Facebook opens it’s stream to the world (and plans on cashing in)

It started out with Mark Zuckerberg’s letter about upcoming changes (which had quite a few blah blahs about controlling your data’s privacy) focusing on dropping the regional networks and privacy-per-post, but somehow ended up very differently.
Who knows? Maybe the plan was to have this one slip through the community by sparking up the conversation about privacy-per-post, but Facebook also included an opt-out Privacy Settings wizard, which all 350 million users saw, making user’s Status Updates and Newsfeed items public.

Anyone who has a bit of User Experience knowledge knows what a long, boring privacy settings, opt-out form does to users – they just confirm or skip, whatever is easier to click. Most users don’t even bother spending the time tweaking their privacy settings, they probably wouldn’t bother opt-out either, and whoops their posts are now open to all.
Open to all means a lot of things, it means that posts are now open to anybody who finds you through another Facebook friend, but it also means that it’s indexable – any search engine or crawler can now tap into your Life stream.

And the search engines are all over it. According to Tech Crunch Bing will be getting access to Facebook public stream in early 2010. Google will only access Fan Pages at first, but I bet they will go out of their way, including paying cash, to index users’ streams.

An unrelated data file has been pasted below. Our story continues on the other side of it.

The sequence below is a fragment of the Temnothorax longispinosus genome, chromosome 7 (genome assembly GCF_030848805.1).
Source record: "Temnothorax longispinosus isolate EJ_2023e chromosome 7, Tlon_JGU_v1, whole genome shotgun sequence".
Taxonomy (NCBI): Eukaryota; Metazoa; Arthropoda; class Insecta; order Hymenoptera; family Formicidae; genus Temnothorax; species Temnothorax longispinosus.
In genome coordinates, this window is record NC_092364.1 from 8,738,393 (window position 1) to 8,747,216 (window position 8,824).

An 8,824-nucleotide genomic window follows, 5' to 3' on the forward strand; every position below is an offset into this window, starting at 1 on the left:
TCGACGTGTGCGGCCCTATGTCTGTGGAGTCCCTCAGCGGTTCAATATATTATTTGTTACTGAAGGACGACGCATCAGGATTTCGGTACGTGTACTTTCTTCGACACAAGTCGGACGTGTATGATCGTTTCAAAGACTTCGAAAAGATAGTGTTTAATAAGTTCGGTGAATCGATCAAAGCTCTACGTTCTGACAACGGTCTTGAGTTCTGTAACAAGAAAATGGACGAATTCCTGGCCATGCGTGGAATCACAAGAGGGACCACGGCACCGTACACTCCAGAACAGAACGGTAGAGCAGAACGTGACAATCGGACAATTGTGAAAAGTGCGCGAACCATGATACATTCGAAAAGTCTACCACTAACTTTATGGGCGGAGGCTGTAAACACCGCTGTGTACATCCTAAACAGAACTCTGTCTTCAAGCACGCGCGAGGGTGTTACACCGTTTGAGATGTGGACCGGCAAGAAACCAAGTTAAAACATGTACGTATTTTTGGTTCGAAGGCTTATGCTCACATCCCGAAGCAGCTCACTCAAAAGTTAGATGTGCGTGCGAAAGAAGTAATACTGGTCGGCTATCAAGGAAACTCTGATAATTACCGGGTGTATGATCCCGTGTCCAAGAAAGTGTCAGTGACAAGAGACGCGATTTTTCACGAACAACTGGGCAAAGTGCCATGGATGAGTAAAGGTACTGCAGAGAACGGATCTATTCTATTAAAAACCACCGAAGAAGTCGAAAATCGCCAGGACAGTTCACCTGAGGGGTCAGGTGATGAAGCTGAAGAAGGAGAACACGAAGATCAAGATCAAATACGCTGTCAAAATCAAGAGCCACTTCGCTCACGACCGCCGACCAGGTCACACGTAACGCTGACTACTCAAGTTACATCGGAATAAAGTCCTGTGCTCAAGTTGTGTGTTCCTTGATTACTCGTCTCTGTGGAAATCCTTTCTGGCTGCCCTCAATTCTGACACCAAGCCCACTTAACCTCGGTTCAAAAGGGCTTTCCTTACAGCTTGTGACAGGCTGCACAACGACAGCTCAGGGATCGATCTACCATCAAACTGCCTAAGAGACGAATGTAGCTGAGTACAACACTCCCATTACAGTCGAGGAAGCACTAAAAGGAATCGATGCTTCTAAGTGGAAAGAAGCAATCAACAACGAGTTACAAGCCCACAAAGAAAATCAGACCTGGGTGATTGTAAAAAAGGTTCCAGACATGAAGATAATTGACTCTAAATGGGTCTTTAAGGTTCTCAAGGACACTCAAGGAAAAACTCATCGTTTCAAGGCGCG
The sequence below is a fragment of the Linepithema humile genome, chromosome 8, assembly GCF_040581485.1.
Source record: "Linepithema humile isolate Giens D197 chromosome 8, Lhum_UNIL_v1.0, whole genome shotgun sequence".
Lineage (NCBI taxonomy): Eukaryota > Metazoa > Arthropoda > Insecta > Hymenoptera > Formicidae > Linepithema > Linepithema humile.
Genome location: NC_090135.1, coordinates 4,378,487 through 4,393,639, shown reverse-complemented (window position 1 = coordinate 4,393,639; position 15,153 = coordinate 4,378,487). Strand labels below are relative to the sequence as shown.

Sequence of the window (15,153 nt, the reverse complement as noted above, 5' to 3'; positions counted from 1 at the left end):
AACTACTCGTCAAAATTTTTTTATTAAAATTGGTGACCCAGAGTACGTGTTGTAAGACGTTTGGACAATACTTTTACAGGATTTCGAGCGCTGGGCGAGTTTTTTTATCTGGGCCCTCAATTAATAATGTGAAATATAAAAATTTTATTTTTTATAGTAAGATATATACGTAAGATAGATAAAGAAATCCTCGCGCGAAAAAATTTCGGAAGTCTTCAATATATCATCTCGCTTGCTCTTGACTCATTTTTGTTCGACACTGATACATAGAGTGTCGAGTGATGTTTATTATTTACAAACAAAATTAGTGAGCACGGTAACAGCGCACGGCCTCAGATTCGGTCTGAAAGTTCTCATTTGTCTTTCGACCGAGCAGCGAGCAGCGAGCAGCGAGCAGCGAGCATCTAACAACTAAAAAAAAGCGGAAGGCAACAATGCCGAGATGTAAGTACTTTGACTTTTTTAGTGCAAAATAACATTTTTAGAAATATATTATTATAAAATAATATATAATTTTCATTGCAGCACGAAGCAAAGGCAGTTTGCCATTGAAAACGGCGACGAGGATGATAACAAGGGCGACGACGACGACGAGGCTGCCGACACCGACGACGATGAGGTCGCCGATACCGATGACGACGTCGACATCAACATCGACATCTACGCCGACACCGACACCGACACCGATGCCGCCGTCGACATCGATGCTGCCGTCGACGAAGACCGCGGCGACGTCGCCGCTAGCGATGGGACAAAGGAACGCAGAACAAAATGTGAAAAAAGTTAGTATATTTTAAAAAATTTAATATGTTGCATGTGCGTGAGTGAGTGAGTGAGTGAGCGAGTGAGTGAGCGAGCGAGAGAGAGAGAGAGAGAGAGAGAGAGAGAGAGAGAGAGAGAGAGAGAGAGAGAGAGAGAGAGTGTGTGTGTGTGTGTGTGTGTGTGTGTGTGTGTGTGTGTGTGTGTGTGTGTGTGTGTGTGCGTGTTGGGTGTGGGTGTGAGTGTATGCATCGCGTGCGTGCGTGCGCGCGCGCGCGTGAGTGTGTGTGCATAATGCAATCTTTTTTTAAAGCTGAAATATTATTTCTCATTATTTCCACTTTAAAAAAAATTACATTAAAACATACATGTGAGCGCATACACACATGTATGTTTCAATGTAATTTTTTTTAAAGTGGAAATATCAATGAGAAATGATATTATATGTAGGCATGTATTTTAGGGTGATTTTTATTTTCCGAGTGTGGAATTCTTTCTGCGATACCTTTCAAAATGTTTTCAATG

It won’t be limited just to search engines, many applications will follow up. Up until now, using Facebook Connect, sites and desktop application had to get the user’s consent to get to his Newsfeed items, and they could only show the data to the user in an active session. Caching the user’s private data, for more than 24 hours, is against Facebook’s terms of use. Now, they would be able to get to the user’s Newsfeed without his consent, store it, analyze, and pretty much do whatever they feel works for them with this info. It would just be out there.

I guess the very legitimate discussion about this shift in the user’s privacy would probably go on and on inside Facebook and outside it, with many who will go against it, but it’s hard for me to believe that Facebook would take a step back. This is a huge opportunity for Facebook, and an important step before shooting for an IPO. “Selling” all this data, and creating an eco-system of developer’s around it, can probably turn out as a revenue hit and may bring Facebook to a point where it’s break-even or even profitable.
It’s also an interesting opportunity for publishers and application developers, who can increase engagement by displaying and aggregating Newsfeeds, if Facebook allows them.

4 thoughts on “Facebook opens it’s stream to the world (and plans on cashing in)

  1. Itamar Novick

    Facebook have already hit the Jackpot – they just don't know how to cash in yet.
    They will never be able to get end users to pay for their service.

    Among the different revenue options they have, I'm sure users would much prefer to see ads, even more aggressive ones, then have their personal lifes indexed so that, for example, their mother could learn all about their wild night at the bar yesterday, just by searching their name in Google.

    Reply
  2. Menno Besso

    One must ask himself whether Facebook users would prefer sacrificing some portion of their private information as an alternative to having Facebook turn into some form of pay-to-use site.

    The talk has been out the and rumors are anything but few and far between. Would Facebook inhabitants view losing a portion of privacy as a lesser evil or would both options drive them away.

    Facebook has to break even one way or another,the question stands whether both options mentioned have the potential of driving a significant portion of users away, and thus making both options unprofitable and therefor forcing Facebook into creatively finding less intrusive / costly methods of hitting the jack pot.

    Reply
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